physical version of bitcoin and litecoins in front of Taiwan flag

Taiwan cracks down on non-compliant digital currency exchanges under new guidelines

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Taiwan is set to become the latest nation to implement digital asset regulations, with the country’s financial watchdog reportedly drafting new guidelines for the budding sector.

The Taiwan Financial Supervisory Commission (FSC) has created ten guiding principles for the digital asset industry as it seeks to strike a balance between promoting innovation and protecting investors, local media outlets reported.

The new guidelines include a revamped crackdown on offshore exchanges targeting Taiwanese investors without obtaining FSC licenses.

With this stipulation, Taiwan becomes the latest to crack down on global exchanges like Binance, Bitfinex, and Kraken that have flouted regulations in dozens of jurisdictions for years.

These exchanges operate under the belief that existing financial regulations aren’t robust enough to encompass digital assets. However, regulators are quickly catching up, and Binance has now been booted out of Canada, Cyprus, Austria, and the Netherlands. Others like Kraken, Poloniex, BitMEX, Bitfinex, and BitFlyer have forked out millions of dollars to settle charges against them.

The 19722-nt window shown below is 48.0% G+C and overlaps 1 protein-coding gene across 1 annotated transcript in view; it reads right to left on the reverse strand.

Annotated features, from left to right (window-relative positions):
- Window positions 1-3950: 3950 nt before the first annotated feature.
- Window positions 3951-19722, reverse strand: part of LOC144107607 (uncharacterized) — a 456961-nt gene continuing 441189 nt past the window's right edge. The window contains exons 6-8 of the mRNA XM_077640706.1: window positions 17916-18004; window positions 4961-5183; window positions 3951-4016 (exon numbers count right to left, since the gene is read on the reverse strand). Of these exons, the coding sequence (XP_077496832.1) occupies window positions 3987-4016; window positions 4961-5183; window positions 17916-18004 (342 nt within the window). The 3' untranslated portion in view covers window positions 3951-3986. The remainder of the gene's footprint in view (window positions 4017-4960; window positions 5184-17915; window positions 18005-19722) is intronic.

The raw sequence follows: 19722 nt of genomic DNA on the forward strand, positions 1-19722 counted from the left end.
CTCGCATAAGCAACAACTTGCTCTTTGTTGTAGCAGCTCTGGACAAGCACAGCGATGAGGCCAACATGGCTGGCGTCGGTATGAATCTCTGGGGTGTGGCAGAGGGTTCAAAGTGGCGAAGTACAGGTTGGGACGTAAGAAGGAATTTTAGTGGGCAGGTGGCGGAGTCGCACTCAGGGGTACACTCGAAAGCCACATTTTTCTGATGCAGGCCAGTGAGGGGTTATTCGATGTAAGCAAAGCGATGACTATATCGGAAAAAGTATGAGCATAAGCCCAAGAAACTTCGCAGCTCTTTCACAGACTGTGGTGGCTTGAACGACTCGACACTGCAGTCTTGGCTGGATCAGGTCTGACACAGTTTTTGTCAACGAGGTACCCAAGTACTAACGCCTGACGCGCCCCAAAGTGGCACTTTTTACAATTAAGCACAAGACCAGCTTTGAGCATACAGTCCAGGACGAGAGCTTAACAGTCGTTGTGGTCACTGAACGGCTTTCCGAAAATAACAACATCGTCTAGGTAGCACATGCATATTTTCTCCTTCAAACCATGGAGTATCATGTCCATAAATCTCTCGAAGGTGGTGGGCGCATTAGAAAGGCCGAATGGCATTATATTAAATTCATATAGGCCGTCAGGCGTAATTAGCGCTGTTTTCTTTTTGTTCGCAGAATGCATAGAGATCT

Taiwan was one of the hardest hit countries by the collapse of FTX, accounting for more users than India, the U.K., Italy, Thailand, and other digital asset hotspots.

In addition to cracking down on rogue exchanges, Taiwan will also require VASPs to get the FSC’s nod before publishing ads. They must also segregate customer assets from operating capital and implement world-class AML programs. FSC further banned derivative products, which it deems too complex for retail investors, with offenders facing up to seven years behind bars.

The new guidelines also delve into token issuance, with VASPs required to first disclose their white paper to the watchdog.

Taiwan appointed the FSC as the digital asset watchdog in March, with the regulator’s focus being on payment and trading-related assets. The agency doesn’t regulate NFTs, with chairman Huang Tien-mu saying at the time that their “extendability and composability” makes NFTs a broad asset class that needs more elaborate regulations.

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